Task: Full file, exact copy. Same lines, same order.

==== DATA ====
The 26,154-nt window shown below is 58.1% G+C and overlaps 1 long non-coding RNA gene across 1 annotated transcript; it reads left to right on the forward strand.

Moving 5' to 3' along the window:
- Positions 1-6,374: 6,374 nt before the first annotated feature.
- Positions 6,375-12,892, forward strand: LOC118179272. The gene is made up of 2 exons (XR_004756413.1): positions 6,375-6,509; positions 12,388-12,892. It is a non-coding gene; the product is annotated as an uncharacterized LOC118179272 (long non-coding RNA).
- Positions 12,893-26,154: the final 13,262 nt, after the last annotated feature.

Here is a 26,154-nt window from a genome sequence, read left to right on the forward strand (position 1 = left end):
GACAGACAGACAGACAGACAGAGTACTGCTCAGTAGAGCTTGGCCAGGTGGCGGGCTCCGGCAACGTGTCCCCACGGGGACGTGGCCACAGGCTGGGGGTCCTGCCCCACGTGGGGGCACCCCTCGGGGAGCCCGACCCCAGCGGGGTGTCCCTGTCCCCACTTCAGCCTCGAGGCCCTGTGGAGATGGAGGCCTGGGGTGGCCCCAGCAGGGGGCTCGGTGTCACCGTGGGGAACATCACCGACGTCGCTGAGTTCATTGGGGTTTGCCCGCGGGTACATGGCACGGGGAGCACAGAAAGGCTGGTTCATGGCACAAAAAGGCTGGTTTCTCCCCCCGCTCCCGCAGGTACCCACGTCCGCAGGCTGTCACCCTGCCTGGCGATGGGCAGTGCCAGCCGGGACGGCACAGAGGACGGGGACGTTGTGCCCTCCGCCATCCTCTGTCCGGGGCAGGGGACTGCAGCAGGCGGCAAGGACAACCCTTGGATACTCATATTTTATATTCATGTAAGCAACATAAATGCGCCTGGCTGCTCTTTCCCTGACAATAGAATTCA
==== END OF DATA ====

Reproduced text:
The 26,154-nt window shown below is 58.1% G+C and overlaps 1 long non-coding RNA gene across 1 annotated transcript; it reads left to right on the forward strand.

Moving 5' to 3' along the window:
- Positions 1-6,374: 6,374 nt before the first annotated feature.
- Positions 6,375-12,892, forward strand: LOC118179272. The gene is made up of 2 exons (XR_004756413.1): positions 6,375-6,509; positions 12,388-12,892. It is a non-coding gene; the product is annotated as an uncharacterized LOC118179272 (long non-coding RNA).
- Positions 12,893-26,154: the final 13,262 nt, after the last annotated feature.

Here is a 26,154-nt window from a genome sequence, read left to right on the forward strand (position 1 = left end):
GACAGACAGACAGACAGACAGAGTACTGCTCAGTAGAGCTTGGCCAGGTGGCGGGCTCCGGCAACGTGTCCCCACGGGGACGTGGCCACAGGCTGGGGGTCCTGCCCCACGTGGGGGCACCCCTCGGGGAGCCCGACCCCAGCGGGGTGTCCCTGTCCCCACTTCAGCCTCGAGGCCCTGTGGAGATGGAGGCCTGGGGTGGCCCCAGCAGGGGGCTCGGTGTCACCGTGGGGAACATCACCGACGTCGCTGAGTTCATTGGGGTTTGCCCGCGGGTACATGGCACGGGGAGCACAGAAAGGCTGGTTCATGGCACAAAAAGGCTGGTTTCTCCCCCCGCTCCCGCAGGTACCCACGTCCGCAGGCTGTCACCCTGCCTGGCGATGGGCAGTGCCAGCCGGGACGGCACAGAGGACGGGGACGTTGTGCCCTCCGCCATCCTCTGTCCGGGGCAGGGGACTGCAGCAGGCGGCAAGGACAACCCTTGGATACTCATATTTTATATTCATGTAAGCAACATAAATGCGCCTGGCTGCTCTTTCCCTGACAATAGAATTCA